From the October 1955 issue of the Socialist Standard
In our last three talks we have discussed some of the problems of the present day world together with the attitudes and methods adopted as attempts to combat the evils of our own making. We have, in the course of 15 minutes discussion, sought to point the remedy to the common ailments that afflict mankind at the present time. We have, of necessity, only been able to point at salient problems well know to all and to state very briefly the Socialist answer. In this concluding talk we would like to discuss Nationalism, of which there are many examples arising around us at the present time.
It will be evident that at the present stage of capitalist organization, the efforts of the world's governments are towards greater protective power in the face of outside rivalry. Thus, legislation is saddling the economy of these countries into greater burdens of armament production. It is just another of the inconsistencies of capitalism that we have groups of countries combining for military strength and at the same time confronting each other, within the same group, on the commodity market; that there exists within these countries, movements, open and otherwise, striving to loosen the power of their respective governments in favour of some other set-up more in keeping with their own group interests. (Capitalism contains, of course, within its body of class interest, various antagonisms such as group interests present.)
Socialists recognise that in the world there are two classes—Workers and Capitalists—the between them lies the Class Struggle and that the liberation of the world's toilers is not a question of changing forms of government from Totalitarian to something "more democratic" or even modifying the democracy of Capitalism where it exists in some measure. Socialists are not concerned with making Capitalism continue more palatably but with the eradication of the world wide common system of exploitation.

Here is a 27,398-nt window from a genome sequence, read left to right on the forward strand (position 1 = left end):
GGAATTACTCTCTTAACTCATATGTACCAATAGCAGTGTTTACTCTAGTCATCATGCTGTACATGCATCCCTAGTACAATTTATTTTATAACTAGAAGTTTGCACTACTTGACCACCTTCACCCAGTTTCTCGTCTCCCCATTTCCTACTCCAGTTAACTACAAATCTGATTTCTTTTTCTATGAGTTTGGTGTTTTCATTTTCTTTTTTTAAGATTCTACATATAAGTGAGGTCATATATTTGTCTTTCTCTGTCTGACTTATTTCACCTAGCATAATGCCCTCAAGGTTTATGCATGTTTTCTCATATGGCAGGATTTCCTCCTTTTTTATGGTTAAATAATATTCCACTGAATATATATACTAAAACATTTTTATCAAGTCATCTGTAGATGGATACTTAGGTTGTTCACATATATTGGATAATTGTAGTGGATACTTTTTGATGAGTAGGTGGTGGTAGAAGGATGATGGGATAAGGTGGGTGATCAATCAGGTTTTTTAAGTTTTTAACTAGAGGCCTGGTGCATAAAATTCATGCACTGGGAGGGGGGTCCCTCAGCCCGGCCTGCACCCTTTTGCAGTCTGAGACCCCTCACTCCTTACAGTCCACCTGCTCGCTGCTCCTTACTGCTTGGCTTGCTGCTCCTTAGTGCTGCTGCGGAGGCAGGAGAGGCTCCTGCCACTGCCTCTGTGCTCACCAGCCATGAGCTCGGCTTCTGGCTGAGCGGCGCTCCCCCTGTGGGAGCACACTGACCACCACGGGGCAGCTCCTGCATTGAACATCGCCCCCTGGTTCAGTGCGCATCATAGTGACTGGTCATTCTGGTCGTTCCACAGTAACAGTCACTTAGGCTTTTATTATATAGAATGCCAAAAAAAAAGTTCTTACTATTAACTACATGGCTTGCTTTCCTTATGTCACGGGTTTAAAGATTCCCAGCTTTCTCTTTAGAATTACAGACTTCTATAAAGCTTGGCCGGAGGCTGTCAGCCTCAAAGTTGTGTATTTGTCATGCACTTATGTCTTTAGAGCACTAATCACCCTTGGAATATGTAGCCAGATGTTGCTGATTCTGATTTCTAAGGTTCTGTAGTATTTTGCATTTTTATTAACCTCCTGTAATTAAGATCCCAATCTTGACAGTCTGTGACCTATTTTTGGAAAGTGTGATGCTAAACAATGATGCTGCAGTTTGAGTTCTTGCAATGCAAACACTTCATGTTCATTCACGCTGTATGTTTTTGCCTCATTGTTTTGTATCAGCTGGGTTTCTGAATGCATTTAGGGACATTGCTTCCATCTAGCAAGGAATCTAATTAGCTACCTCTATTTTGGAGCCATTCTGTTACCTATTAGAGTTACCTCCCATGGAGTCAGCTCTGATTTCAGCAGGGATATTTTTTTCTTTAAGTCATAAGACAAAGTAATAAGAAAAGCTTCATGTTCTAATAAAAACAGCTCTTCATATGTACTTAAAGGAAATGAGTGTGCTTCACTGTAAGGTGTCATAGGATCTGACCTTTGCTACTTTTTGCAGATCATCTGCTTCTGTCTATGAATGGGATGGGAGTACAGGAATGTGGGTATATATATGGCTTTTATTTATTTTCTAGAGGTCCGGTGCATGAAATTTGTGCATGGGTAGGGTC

Thus, Socialists are not interested in Nationalistic "Liberation" movements of factions or the larger groupings of powers. Socialists strive for the elimination of capitalism and its replacement by a nation-less world devoid of frontiers, caste systems, religious barriers and strangle-hold of the monetary system over the production and distribution of goods.
The S.P.G.B., being a Socialist organization in Britain, draws attention to the nationalistic movements in the British Isles—all of whom suggest various modifications of capitalism. (In Wales there are two groups, one advocating Dominion Status, the other Republicanism). The workers of the Irish Republic are learning the hard lesson; that working class problems are not solved by Republicanism, which is simply a devolution of British Capitalism. In Wales the status of "Plaid Cymru" has been rather inflated since their increased poll at the recent General Election. This has induced many members of the Tory and Labour Party to join its ranks.
Our message to the Welsh worker is the same as that to the world working class: "Study the case for Socialism and, if convinced, join the "Liberation Movement," which really counts—the Struggle for Socialism."